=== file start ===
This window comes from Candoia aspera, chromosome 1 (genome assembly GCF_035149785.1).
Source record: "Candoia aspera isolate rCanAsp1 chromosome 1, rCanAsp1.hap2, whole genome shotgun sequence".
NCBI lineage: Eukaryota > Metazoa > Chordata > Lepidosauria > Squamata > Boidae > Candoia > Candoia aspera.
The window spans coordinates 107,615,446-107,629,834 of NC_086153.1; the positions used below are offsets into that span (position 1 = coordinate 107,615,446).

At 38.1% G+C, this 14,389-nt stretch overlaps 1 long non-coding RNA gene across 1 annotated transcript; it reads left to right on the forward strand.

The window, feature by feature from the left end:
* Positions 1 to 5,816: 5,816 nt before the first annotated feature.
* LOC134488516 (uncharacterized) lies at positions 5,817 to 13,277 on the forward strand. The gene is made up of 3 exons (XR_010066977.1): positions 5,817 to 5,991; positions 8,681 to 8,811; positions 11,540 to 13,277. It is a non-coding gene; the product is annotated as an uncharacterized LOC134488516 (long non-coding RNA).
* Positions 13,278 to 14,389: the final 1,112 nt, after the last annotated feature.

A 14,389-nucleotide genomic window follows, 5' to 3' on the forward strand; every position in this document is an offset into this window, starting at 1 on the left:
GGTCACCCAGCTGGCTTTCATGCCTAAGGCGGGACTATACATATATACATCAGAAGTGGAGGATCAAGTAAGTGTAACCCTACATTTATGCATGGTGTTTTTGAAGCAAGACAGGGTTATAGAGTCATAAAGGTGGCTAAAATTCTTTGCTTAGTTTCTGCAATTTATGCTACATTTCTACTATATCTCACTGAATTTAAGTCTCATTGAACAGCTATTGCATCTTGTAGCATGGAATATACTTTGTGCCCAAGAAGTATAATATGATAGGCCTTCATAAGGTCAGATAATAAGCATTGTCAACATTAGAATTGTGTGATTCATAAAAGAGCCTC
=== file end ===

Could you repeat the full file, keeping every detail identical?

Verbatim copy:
This window comes from Candoia aspera, chromosome 1 (genome assembly GCF_035149785.1).
Source record: "Candoia aspera isolate rCanAsp1 chromosome 1, rCanAsp1.hap2, whole genome shotgun sequence".
NCBI lineage: Eukaryota > Metazoa > Chordata > Lepidosauria > Squamata > Boidae > Candoia > Candoia aspera.
The window spans coordinates 107,615,446-107,629,834 of NC_086153.1; the positions used below are offsets into that span (position 1 = coordinate 107,615,446).

At 38.1% G+C, this 14,389-nt stretch overlaps 1 long non-coding RNA gene across 1 annotated transcript; it reads left to right on the forward strand.

The window, feature by feature from the left end:
* Positions 1 to 5,816: 5,816 nt before the first annotated feature.
* LOC134488516 (uncharacterized) lies at positions 5,817 to 13,277 on the forward strand. The gene is made up of 3 exons (XR_010066977.1): positions 5,817 to 5,991; positions 8,681 to 8,811; positions 11,540 to 13,277. It is a non-coding gene; the product is annotated as an uncharacterized LOC134488516 (long non-coding RNA).
* Positions 13,278 to 14,389: the final 1,112 nt, after the last annotated feature.

A 14,389-nucleotide genomic window follows, 5' to 3' on the forward strand; every position in this document is an offset into this window, starting at 1 on the left:
GGTCACCCAGCTGGCTTTCATGCCTAAGGCGGGACTATACATATATACATCAGAAGTGGAGGATCAAGTAAGTGTAACCCTACATTTATGCATGGTGTTTTTGAAGCAAGACAGGGTTATAGAGTCATAAAGGTGGCTAAAATTCTTTGCTTAGTTTCTGCAATTTATGCTACATTTCTACTATATCTCACTGAATTTAAGTCTCATTGAACAGCTATTGCATCTTGTAGCATGGAATATACTTTGTGCCCAAGAAGTATAATATGATAGGCCTTCATAAGGTCAGATAATAAGCATTGTCAACATTAGAATTGTGTGATTCATAAAAGAGCCTC